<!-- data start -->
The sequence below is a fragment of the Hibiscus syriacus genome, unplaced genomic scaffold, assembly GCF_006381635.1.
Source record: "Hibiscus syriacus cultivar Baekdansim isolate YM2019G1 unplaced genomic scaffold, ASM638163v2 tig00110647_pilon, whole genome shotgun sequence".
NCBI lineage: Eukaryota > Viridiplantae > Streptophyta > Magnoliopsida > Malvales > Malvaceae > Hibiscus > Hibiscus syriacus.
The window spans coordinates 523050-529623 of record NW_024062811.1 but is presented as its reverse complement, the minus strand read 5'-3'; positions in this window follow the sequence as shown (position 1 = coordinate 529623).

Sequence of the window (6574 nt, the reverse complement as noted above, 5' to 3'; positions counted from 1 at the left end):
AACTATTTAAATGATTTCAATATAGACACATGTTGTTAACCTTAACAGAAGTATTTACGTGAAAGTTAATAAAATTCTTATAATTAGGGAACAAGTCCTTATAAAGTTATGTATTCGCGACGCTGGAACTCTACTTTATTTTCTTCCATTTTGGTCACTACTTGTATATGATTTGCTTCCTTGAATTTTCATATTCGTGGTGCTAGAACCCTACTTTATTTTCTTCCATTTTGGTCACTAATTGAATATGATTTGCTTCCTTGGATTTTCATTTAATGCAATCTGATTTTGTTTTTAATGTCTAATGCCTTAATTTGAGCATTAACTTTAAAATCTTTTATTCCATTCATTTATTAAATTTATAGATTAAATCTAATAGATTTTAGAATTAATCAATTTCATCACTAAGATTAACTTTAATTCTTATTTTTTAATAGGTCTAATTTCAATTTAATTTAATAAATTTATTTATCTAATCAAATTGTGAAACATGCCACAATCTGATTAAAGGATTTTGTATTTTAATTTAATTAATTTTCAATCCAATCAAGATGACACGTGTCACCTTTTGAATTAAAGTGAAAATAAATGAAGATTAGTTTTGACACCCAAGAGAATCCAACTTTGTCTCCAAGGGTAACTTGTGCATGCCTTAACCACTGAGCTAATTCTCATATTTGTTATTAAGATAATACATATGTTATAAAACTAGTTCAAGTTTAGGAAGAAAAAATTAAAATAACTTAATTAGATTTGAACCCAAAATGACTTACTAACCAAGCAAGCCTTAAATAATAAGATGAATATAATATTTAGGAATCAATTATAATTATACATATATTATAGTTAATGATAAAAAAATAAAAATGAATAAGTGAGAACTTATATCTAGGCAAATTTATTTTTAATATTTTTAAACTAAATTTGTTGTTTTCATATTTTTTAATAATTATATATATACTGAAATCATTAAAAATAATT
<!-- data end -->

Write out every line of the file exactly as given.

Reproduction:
The sequence below is a fragment of the Hibiscus syriacus genome, unplaced genomic scaffold, assembly GCF_006381635.1.
Source record: "Hibiscus syriacus cultivar Baekdansim isolate YM2019G1 unplaced genomic scaffold, ASM638163v2 tig00110647_pilon, whole genome shotgun sequence".
NCBI lineage: Eukaryota > Viridiplantae > Streptophyta > Magnoliopsida > Malvales > Malvaceae > Hibiscus > Hibiscus syriacus.
The window spans coordinates 523050-529623 of record NW_024062811.1 but is presented as its reverse complement, the minus strand read 5'-3'; positions in this window follow the sequence as shown (position 1 = coordinate 529623).

Sequence of the window (6574 nt, the reverse complement as noted above, 5' to 3'; positions counted from 1 at the left end):
AACTATTTAAATGATTTCAATATAGACACATGTTGTTAACCTTAACAGAAGTATTTACGTGAAAGTTAATAAAATTCTTATAATTAGGGAACAAGTCCTTATAAAGTTATGTATTCGCGACGCTGGAACTCTACTTTATTTTCTTCCATTTTGGTCACTACTTGTATATGATTTGCTTCCTTGAATTTTCATATTCGTGGTGCTAGAACCCTACTTTATTTTCTTCCATTTTGGTCACTAATTGAATATGATTTGCTTCCTTGGATTTTCATTTAATGCAATCTGATTTTGTTTTTAATGTCTAATGCCTTAATTTGAGCATTAACTTTAAAATCTTTTATTCCATTCATTTATTAAATTTATAGATTAAATCTAATAGATTTTAGAATTAATCAATTTCATCACTAAGATTAACTTTAATTCTTATTTTTTAATAGGTCTAATTTCAATTTAATTTAATAAATTTATTTATCTAATCAAATTGTGAAACATGCCACAATCTGATTAAAGGATTTTGTATTTTAATTTAATTAATTTTCAATCCAATCAAGATGACACGTGTCACCTTTTGAATTAAAGTGAAAATAAATGAAGATTAGTTTTGACACCCAAGAGAATCCAACTTTGTCTCCAAGGGTAACTTGTGCATGCCTTAACCACTGAGCTAATTCTCATATTTGTTATTAAGATAATACATATGTTATAAAACTAGTTCAAGTTTAGGAAGAAAAAATTAAAATAACTTAATTAGATTTGAACCCAAAATGACTTACTAACCAAGCAAGCCTTAAATAATAAGATGAATATAATATTTAGGAATCAATTATAATTATACATATATTATAGTTAATGATAAAAAAATAAAAATGAATAAGTGAGAACTTATATCTAGGCAAATTTATTTTTAATATTTTTAAACTAAATTTGTTGTTTTCATATTTTTTAATAATTATATATATACTGAAATCATTAAAAATAATT